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When I make an OpenGL game on this computer, it runs at normal speed. If I run it on literally any other computer, it goes really fast, making the games unplayable.
Does anyone know what might be causing this?

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Last Post by cahitburak
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Well, I tried playing around with that for a few days, but OpenGL applications still go very fast on other computers, and I haven't found anything about other people having this problem. :X


Edit: Of course, 5 minutes after I post that I fix it. *sigh*

Edited by Peram: Irony.

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Of course, 5 minutes after I post that I fix it. *sigh*

That's usually how it works :)

What was the problem? Your solution might be useful to others who find this thread.

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That's usually how it works :)What was the problem? Your solution might be useful to others who find this thread.

If you don't use any delay function you have to deal with this problem. The cpu or gpu tries to do the things as fast as possible so your program runs in different speeds depends on cpu's clock frequency or pc's performance but if you use a delay function (such as Sleep(ms)) on main function (for non-graphic operations) you'll define the limits.
Extra info: Human eyes can see about 24 frames in a second. That can be a reference 40miliseconds as usual.

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If you don't use any delay function you have to deal with this problem. The cpu or gpu tries to do the things as fast as possible so your program runs in different speeds depends on cpu's clock frequency or pc's performance but if you use a delay function (such as Sleep(ms)) on main function (for non-graphic operations) you'll define the limits.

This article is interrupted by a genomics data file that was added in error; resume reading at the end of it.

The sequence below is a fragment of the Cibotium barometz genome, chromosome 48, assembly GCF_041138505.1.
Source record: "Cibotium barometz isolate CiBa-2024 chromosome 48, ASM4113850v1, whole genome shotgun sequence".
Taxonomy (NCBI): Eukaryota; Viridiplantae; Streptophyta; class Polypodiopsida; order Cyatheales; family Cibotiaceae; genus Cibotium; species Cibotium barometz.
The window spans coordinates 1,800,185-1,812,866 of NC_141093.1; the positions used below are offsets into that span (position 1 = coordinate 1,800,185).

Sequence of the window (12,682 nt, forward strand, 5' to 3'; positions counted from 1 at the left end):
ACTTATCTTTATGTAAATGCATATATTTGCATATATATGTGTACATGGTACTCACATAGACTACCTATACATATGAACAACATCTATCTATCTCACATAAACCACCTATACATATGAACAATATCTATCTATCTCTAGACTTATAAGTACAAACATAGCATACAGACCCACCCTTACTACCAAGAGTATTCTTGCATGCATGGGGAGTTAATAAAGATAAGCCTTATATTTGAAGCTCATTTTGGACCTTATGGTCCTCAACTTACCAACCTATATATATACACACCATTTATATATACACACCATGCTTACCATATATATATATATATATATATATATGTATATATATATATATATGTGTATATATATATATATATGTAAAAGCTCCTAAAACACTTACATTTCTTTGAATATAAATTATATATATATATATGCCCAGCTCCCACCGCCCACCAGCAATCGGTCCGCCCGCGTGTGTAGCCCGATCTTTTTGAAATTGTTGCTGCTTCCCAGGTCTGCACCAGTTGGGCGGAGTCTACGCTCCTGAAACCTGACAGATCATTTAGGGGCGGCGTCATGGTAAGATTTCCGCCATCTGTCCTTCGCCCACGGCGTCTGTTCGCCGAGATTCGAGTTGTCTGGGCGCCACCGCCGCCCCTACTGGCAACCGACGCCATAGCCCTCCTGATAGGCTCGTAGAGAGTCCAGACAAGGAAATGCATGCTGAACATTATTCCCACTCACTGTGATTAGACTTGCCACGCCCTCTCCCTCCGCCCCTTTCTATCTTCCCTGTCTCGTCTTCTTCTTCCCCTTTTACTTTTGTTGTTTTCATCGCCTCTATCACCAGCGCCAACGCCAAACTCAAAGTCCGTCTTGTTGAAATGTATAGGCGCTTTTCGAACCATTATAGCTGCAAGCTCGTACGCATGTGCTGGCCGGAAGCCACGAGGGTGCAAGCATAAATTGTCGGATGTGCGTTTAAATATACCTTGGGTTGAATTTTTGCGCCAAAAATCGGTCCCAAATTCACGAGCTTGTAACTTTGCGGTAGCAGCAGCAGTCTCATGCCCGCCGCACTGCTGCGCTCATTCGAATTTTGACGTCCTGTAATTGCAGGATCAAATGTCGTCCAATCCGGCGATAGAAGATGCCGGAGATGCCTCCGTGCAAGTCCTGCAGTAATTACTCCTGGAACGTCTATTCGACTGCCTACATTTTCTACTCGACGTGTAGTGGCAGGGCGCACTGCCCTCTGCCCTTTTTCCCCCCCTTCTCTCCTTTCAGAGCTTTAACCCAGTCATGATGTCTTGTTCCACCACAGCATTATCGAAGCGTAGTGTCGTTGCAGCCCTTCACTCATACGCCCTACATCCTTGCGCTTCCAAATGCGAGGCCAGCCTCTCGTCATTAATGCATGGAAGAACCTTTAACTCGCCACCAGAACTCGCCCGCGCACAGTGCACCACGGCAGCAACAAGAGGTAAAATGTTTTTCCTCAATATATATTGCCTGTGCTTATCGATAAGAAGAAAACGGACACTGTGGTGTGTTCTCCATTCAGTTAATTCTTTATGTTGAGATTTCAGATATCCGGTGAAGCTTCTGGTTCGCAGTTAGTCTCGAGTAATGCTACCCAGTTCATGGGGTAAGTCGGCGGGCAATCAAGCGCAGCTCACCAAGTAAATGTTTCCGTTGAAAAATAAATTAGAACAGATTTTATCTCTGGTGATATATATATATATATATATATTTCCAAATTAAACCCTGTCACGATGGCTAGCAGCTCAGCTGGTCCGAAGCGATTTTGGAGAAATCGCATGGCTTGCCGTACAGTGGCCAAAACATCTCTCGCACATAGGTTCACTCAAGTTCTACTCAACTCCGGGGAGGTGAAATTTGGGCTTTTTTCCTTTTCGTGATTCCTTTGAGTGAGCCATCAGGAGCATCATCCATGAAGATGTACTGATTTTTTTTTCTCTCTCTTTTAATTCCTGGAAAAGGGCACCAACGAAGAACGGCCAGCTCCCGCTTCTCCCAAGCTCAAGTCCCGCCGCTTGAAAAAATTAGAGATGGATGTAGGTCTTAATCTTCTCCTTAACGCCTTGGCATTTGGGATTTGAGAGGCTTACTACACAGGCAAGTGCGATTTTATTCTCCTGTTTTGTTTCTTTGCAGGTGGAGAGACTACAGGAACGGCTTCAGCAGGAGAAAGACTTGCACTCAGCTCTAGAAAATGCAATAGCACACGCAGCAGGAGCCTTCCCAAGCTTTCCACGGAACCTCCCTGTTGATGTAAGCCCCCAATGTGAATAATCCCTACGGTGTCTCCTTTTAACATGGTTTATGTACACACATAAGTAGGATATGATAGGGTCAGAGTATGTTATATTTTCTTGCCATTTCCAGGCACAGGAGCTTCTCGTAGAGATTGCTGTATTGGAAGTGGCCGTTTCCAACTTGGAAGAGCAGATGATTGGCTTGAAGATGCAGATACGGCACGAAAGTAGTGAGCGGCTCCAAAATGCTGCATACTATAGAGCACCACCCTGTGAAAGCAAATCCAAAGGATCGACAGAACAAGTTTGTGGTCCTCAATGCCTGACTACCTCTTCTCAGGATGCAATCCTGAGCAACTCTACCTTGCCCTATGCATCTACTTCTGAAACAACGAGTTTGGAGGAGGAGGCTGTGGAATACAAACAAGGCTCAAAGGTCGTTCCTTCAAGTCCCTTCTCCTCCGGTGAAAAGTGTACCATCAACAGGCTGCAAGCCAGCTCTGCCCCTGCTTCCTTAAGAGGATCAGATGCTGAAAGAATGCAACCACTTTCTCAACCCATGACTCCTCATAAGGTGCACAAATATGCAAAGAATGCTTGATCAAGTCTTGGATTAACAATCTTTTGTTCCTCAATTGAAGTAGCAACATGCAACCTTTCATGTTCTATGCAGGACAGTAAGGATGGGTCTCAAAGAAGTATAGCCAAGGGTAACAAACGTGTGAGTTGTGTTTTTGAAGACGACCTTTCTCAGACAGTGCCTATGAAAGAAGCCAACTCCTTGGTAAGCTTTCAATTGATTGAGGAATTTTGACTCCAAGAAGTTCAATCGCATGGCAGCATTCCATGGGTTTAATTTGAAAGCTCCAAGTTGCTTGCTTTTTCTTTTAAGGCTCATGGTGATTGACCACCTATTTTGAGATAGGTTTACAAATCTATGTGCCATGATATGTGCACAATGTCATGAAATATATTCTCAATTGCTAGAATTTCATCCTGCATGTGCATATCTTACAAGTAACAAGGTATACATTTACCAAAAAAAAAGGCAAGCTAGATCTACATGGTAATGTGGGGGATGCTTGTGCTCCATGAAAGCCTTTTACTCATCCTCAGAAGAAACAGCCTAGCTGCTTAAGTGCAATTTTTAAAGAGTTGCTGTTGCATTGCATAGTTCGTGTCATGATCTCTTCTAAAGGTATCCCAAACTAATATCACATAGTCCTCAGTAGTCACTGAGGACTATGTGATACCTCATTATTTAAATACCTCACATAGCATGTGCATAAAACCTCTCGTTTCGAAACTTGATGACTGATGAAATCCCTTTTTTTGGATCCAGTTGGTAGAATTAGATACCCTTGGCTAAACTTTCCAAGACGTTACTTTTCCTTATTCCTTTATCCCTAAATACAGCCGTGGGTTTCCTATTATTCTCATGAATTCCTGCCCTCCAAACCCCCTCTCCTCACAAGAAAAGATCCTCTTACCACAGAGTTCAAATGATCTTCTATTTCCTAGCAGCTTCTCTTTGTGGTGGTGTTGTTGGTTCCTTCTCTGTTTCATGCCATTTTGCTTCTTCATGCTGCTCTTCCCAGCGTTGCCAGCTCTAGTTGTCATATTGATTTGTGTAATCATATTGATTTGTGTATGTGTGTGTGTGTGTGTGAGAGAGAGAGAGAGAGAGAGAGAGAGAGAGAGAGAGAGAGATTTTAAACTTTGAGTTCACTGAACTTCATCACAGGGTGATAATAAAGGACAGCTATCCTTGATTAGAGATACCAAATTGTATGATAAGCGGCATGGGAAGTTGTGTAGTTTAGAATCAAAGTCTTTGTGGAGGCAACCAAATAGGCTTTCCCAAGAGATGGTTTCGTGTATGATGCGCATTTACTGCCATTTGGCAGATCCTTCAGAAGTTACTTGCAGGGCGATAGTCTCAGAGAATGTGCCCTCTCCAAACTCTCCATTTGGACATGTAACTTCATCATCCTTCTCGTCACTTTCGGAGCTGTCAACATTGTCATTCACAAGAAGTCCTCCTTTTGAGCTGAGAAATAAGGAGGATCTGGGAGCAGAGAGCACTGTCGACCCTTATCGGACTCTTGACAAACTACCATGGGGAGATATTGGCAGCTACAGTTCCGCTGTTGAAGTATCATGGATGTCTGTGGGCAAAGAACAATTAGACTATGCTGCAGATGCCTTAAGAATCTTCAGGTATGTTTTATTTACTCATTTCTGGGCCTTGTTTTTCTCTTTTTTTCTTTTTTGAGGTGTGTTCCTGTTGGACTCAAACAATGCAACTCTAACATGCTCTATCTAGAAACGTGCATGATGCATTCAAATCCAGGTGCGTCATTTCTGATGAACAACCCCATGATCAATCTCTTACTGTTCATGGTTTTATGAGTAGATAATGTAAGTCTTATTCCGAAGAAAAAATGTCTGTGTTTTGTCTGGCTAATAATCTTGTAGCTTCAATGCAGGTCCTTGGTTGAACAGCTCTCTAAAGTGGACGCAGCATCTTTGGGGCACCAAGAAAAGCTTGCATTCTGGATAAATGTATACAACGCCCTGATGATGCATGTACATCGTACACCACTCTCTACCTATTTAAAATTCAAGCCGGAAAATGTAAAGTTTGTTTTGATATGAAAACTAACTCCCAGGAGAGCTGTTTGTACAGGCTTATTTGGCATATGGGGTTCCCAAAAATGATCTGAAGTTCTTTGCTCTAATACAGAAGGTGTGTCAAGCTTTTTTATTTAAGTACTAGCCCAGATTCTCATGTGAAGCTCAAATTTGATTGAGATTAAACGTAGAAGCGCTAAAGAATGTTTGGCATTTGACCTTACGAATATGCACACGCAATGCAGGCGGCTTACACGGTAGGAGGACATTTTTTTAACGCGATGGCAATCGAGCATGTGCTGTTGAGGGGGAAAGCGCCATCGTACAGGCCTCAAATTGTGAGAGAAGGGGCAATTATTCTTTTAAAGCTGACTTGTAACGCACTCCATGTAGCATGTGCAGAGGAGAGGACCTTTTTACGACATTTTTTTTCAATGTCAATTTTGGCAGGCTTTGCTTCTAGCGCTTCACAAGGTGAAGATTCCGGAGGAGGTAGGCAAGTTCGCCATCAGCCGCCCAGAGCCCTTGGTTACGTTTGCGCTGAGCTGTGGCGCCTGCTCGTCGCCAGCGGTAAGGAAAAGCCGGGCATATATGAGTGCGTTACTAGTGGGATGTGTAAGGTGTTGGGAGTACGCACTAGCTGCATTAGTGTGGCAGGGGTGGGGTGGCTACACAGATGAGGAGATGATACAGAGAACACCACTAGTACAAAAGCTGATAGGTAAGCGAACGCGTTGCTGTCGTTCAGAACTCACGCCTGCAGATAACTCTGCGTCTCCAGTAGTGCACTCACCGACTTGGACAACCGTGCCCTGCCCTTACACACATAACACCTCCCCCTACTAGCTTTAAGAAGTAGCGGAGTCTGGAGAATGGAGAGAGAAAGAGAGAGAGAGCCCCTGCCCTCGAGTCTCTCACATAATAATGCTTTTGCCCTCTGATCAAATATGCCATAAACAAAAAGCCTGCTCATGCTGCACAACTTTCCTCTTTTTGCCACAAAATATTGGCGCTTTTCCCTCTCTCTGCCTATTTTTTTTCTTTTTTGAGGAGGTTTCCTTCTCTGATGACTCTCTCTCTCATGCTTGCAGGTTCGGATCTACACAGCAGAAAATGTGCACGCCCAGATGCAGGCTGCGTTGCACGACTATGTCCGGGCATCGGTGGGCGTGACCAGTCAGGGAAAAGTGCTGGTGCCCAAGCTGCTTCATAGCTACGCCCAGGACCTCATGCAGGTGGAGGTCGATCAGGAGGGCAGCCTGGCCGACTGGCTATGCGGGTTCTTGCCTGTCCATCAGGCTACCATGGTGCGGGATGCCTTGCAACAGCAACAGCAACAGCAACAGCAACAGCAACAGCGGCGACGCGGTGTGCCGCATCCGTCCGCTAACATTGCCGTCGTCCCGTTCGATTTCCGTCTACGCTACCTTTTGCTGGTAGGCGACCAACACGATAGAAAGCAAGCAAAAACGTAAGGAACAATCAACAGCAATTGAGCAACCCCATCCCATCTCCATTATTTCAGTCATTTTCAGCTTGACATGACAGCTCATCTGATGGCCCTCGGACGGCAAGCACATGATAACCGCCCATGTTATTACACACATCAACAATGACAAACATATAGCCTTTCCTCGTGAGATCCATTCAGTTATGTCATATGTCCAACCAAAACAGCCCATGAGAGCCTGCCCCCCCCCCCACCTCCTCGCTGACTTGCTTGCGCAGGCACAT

Extra info: Human eyes can see about 24 frames in a second. That can be a reference 40miliseconds as usual.

Actually the human eye is capable of seeing substantially more than 24 frames per second and in some cases is substantially slower to process the information. In passive perception, like when watching TV or a movie, you are very unlikely to notice a lack of motion, even well below the start 23.9frames provided by NTSC ( or 29.8ish for PAL people ).

However, the inverse is not true when it is an active experience. IF you are using a PC and expecting to see a certain amount of movement, the lack of that movement is easily perceptible, even if sampling at well over 24fps. This is why the mouse cursor operates on a hardware cursor independent to everything else. If your mouse visibly updated at 24 fps, unless moving slowly or stationary, it would drive most people bonkers.


As to the topic at hand, "sleeping" is generally a bad idea, unless yielding back to the OS in some form. Generally best practice for a situation like this is to seperate your render loop from your update thread and run as fast as possible. If no bottlenecks are encounter, simply smooth your animation out be applying the elapsed time against the amount of animation, this way things will run at the same speed on different class of machines. It's when your machines aren't capable of hitting a minimum performance level that things get tricky...

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Actually multithreading is so complicated to answer an easy question.

Who said anything about multithreading?

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Wiki says 29,97fps for PAL and 25fps for NTSC :). Are there any necessary/unnecessary details you'll say?
Don't think about it. You are right. I'm serious.

Edited by cahitburak: n/a

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